This morning’s Wall Street Journal (online) gives first position to US food supply is under pressure, from plants to store shelves.
Omicron related absenteeism is blamed. The reporters explain, “some executives say supply challenges are worse than ever. The lack of workers leaves a broader range of products in short supply, food-industry executives said, with availability sometimes changing daily.”
The story was posted on Sunday afternoon. It is a helpful summary of issues this conversation has been working through since early December.
The data is not — yet — available to confirm, but as previously noted, I expect that last week and this week are likely to give the US its thinnest flows of food. When it is worst depends on where. Each where (node or channel) depends principally on disease penetration, distance from sources, and density of wealth/population (aka demand).
There are also big differences by product category. The next few weeks consumers will be reminded that fresh strawberries (and other produce) in deepest winter is a kind of miracle. Flows of refrigerated vans from Mexico will be reduced and slowed by new vaccination requirements for truckers crossing the border.
From El Paso, Texas to Boise, Idaho many of the same variables are at play. According to one research firm, for the last two months the south central United States has experienced the most grocery stock-outs. Canada seems to be experiencing even more farm to fork disruption.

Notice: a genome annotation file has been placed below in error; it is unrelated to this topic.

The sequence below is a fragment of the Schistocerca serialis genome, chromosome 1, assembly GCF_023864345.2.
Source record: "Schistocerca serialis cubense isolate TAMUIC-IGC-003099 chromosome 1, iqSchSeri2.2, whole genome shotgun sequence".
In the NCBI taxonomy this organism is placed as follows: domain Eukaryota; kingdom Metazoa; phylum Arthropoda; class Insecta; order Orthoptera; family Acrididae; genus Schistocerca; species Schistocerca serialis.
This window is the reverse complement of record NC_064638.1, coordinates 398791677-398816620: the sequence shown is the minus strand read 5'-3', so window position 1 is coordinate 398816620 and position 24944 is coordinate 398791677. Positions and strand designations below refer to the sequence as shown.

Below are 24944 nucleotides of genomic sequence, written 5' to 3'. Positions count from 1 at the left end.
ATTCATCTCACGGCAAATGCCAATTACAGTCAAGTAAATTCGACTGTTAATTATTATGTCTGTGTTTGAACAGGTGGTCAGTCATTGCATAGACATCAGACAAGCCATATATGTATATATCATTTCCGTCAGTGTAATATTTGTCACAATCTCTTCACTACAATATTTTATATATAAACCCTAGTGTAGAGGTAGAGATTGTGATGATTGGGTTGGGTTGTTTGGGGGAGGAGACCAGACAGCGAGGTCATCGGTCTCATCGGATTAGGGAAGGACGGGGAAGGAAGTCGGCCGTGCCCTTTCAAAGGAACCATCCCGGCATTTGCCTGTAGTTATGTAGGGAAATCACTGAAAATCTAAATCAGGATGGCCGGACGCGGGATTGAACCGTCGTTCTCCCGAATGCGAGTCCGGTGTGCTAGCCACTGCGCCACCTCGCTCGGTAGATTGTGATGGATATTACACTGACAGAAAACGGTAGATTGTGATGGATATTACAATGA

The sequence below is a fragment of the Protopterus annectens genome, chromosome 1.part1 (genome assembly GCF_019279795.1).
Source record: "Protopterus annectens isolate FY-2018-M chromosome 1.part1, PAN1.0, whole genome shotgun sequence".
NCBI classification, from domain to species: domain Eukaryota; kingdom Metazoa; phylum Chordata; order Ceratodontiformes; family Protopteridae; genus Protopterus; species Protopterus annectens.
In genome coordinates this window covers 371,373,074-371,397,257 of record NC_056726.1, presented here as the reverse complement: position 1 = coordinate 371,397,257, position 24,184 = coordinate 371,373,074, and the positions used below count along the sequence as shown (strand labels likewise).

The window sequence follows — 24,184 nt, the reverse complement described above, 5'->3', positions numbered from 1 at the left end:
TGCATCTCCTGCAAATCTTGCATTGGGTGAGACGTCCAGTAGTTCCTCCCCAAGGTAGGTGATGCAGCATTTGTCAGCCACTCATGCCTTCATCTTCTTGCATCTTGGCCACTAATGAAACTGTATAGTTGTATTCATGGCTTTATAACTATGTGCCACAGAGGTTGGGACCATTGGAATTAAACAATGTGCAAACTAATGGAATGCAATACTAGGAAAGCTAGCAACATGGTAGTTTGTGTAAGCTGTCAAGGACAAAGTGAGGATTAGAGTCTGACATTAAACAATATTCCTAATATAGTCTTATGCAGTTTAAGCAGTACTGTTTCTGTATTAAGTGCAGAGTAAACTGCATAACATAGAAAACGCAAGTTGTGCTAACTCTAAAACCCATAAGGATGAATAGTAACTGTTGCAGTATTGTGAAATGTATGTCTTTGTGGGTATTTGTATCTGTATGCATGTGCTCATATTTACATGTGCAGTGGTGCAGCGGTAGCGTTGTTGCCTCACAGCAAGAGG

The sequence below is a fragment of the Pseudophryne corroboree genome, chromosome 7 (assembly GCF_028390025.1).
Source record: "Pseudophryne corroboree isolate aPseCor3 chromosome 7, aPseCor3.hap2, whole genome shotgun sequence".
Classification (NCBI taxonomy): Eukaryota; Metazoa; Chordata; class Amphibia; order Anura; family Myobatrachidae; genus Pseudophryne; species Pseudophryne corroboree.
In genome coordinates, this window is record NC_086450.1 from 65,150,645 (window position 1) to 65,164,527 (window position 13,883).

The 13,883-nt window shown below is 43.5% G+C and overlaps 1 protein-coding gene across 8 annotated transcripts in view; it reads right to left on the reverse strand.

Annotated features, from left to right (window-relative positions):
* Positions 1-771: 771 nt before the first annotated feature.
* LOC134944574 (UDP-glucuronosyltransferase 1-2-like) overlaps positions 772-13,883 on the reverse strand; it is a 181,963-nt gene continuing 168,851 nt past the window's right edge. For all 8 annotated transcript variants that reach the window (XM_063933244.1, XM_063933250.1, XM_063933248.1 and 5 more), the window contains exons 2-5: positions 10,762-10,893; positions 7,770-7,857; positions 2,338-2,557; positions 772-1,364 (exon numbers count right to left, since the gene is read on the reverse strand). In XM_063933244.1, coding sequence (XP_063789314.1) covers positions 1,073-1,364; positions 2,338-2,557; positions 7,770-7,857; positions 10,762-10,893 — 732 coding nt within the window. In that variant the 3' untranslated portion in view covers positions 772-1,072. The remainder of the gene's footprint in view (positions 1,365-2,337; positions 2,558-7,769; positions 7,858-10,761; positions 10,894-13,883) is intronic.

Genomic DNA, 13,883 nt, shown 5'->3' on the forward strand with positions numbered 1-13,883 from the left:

While US case counts and covid hospitalizations remain very high, over the last two weeks daily rates seem to have stopped rising. If this continues, omicron-related absenteeism should soften. There are plenty of other constraints that can complicate flows. But the system-wide pressures that have been building since early December are gradually diminishing. We should already be scanning our horizon for new threats (and acknowledging our self-created vulnerabilities).
Given the serious risks that omicron presents, I am — again — impressed by the resilience of US grocery supply chains. This is a robust demand and supply network characterized by considerable diversity. It is adaptable — even agile — in a way that reflects these structural elements. The difference is noticeable in places with less diverse, less robust structures.
This adaptability also reflects a competitive, self-actualizing culture. Last week one distribution center general manager told me something like, “You know I’m a competitive cyclist. The Super Bowl is my finish line. Everything I’ve got is focused on what it will take to deliver that surge. If I make our marks for Super Bowl, I win. We all win. No distractions. No premature push. No swerves. No mass sickouts between now and then. I’m going to stay in the groove for Super Bowl Sunday.”
Omicron versus hot wings? Stand-by for the February 13 contest.